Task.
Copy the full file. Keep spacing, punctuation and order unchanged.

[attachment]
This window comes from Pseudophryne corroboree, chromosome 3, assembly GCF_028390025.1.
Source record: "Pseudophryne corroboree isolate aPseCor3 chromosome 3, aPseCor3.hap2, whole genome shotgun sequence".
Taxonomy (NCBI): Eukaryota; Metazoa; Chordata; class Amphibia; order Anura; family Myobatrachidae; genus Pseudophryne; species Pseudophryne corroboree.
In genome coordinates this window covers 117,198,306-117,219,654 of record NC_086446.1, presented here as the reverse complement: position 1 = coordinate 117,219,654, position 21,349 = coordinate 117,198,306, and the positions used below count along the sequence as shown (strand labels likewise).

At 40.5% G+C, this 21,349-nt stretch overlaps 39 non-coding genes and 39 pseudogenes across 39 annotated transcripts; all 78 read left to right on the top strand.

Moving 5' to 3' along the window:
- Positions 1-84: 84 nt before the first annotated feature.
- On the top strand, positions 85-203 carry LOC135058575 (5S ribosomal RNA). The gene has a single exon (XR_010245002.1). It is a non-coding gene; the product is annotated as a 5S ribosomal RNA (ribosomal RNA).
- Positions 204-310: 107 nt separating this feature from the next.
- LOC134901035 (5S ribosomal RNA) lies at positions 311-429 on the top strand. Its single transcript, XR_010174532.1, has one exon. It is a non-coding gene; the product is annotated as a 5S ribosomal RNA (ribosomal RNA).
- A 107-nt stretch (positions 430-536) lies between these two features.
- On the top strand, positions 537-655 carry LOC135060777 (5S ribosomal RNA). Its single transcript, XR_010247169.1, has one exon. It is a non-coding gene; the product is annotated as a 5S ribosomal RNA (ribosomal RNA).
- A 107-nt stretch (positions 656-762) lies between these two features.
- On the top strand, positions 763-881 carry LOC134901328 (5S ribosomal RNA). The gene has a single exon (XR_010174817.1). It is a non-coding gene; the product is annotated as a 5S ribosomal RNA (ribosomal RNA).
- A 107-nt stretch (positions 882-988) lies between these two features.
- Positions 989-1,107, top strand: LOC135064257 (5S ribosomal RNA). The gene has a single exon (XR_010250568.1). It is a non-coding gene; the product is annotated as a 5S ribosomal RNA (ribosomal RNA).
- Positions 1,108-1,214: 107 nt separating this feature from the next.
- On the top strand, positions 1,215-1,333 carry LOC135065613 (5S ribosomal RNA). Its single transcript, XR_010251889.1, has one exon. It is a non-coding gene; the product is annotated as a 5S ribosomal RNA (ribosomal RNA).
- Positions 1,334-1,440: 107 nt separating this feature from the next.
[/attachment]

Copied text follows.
This window comes from Pseudophryne corroboree, chromosome 3, assembly GCF_028390025.1.
Source record: "Pseudophryne corroboree isolate aPseCor3 chromosome 3, aPseCor3.hap2, whole genome shotgun sequence".
Taxonomy (NCBI): Eukaryota; Metazoa; Chordata; class Amphibia; order Anura; family Myobatrachidae; genus Pseudophryne; species Pseudophryne corroboree.
In genome coordinates this window covers 117,198,306-117,219,654 of record NC_086446.1, presented here as the reverse complement: position 1 = coordinate 117,219,654, position 21,349 = coordinate 117,198,306, and the positions used below count along the sequence as shown (strand labels likewise).

At 40.5% G+C, this 21,349-nt stretch overlaps 39 non-coding genes and 39 pseudogenes across 39 annotated transcripts; all 78 read left to right on the top strand.

Moving 5' to 3' along the window:
- Positions 1-84: 84 nt before the first annotated feature.
- On the top strand, positions 85-203 carry LOC135058575 (5S ribosomal RNA). The gene has a single exon (XR_010245002.1). It is a non-coding gene; the product is annotated as a 5S ribosomal RNA (ribosomal RNA).
- Positions 204-310: 107 nt separating this feature from the next.
- LOC134901035 (5S ribosomal RNA) lies at positions 311-429 on the top strand. Its single transcript, XR_010174532.1, has one exon. It is a non-coding gene; the product is annotated as a 5S ribosomal RNA (ribosomal RNA).
- A 107-nt stretch (positions 430-536) lies between these two features.
- On the top strand, positions 537-655 carry LOC135060777 (5S ribosomal RNA). Its single transcript, XR_010247169.1, has one exon. It is a non-coding gene; the product is annotated as a 5S ribosomal RNA (ribosomal RNA).
- A 107-nt stretch (positions 656-762) lies between these two features.
- On the top strand, positions 763-881 carry LOC134901328 (5S ribosomal RNA). The gene has a single exon (XR_010174817.1). It is a non-coding gene; the product is annotated as a 5S ribosomal RNA (ribosomal RNA).
- A 107-nt stretch (positions 882-988) lies between these two features.
- Positions 989-1,107, top strand: LOC135064257 (5S ribosomal RNA). The gene has a single exon (XR_010250568.1). It is a non-coding gene; the product is annotated as a 5S ribosomal RNA (ribosomal RNA).
- Positions 1,108-1,214: 107 nt separating this feature from the next.
- On the top strand, positions 1,215-1,333 carry LOC135065613 (5S ribosomal RNA). Its single transcript, XR_010251889.1, has one exon. It is a non-coding gene; the product is annotated as a 5S ribosomal RNA (ribosomal RNA).
- Positions 1,334-1,440: 107 nt separating this feature from the next.